What makes this Passover different from all other Passovers? It’s the first one where I’m making my own seder while combining the traditions I grew up experiencing with someone else and his own traditions.
I feel like this is the type of thing we all think about and wonder as kids (ok maybe just those of us who grew up with the Orthodox upbringing): when we get married, what traditions will our husbands have? Will we stand united, stay separate but equal or be dissolved into one another?
My husband and I have a fun mix of Ashekenazi and Spehardi between us; it’s cause for all kinds of different foods and we like to be multicultural about it. Now that it’s Pessach, we’re learning new customs, foods and Ma Nishtana languages from each other.
For example, one of the staples of the seder is the haroset; the ugly but yummy dip we use to remember the bricks our forefathers built in Egypt. Ashkenazi haroset is usually constructed from apples, walnuts, sugar, honey, cinnamon, sweet red wine. Sephardi charoset is more focused on dates, raisins, apples, and some kind of nut. That is why we will have two different charosets at our seder table this year.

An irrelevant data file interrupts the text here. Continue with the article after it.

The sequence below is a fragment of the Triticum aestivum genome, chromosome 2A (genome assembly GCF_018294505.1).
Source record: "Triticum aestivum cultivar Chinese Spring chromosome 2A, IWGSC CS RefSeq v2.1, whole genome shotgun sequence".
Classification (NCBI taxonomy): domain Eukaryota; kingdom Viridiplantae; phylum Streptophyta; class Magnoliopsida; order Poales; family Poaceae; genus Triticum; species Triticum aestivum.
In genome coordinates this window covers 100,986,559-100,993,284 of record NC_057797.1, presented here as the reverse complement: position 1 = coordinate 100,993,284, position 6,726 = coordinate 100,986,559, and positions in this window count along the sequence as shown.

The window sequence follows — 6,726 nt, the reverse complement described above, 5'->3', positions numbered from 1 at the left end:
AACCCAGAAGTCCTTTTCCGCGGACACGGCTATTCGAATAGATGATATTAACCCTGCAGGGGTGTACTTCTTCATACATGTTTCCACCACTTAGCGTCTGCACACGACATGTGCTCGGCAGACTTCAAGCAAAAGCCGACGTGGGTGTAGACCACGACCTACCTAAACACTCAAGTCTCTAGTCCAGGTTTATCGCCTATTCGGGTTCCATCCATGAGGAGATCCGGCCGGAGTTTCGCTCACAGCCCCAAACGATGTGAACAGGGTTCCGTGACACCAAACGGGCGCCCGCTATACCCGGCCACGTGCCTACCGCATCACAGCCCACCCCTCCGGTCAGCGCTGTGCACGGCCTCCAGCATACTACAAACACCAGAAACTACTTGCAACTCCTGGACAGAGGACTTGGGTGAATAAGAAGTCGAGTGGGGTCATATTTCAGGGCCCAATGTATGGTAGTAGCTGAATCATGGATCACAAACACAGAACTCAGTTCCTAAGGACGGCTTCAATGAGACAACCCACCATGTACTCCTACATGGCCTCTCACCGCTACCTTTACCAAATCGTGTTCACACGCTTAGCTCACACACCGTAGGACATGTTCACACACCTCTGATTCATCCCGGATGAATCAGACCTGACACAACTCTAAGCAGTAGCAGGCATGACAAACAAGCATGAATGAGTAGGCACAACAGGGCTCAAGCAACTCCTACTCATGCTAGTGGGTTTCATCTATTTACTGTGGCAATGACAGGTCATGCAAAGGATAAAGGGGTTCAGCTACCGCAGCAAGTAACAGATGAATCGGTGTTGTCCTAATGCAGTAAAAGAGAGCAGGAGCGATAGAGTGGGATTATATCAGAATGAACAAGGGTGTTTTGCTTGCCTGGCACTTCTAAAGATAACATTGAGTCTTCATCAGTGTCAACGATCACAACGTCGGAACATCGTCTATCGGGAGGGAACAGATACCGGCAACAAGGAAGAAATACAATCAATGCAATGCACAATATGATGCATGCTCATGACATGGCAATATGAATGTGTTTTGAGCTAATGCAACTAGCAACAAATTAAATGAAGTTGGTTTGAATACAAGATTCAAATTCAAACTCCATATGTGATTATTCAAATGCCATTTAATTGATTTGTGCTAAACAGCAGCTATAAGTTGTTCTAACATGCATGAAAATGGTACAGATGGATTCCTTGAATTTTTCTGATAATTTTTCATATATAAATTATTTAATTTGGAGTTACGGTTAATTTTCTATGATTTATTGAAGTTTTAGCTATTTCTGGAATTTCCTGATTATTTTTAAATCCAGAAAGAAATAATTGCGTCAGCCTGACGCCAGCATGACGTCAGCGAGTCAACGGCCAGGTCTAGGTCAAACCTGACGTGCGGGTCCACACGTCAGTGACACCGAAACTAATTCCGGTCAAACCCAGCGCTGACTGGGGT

Can you guess which is which?
I have never been a fan of Ashkenazi charoset. It’s kind of awkward to me and looks like chopped liver, another Ashkenazi food I try to avoid. In my house growing up, we all fought over the amazing, sweet pasty charoset my Sephardi grandmother prepared for us. Every year the amount she made grew, and every year, it seemed more like there was not enough.
Well, I replicated it this year and I can proudly say that my Polish husband fell in love with it instantly… although, to be fair, he has decided to have his mum’s version at the seder because it wouldn’t be the same for him without it.
Pessach is definitely my favorite food holiday and it’s probably in the number one spot for all-time favorite holiday. I feel honored to be cooking the dishes my grandmother spent years serving us, carrying on traditions… and even picking up new ones.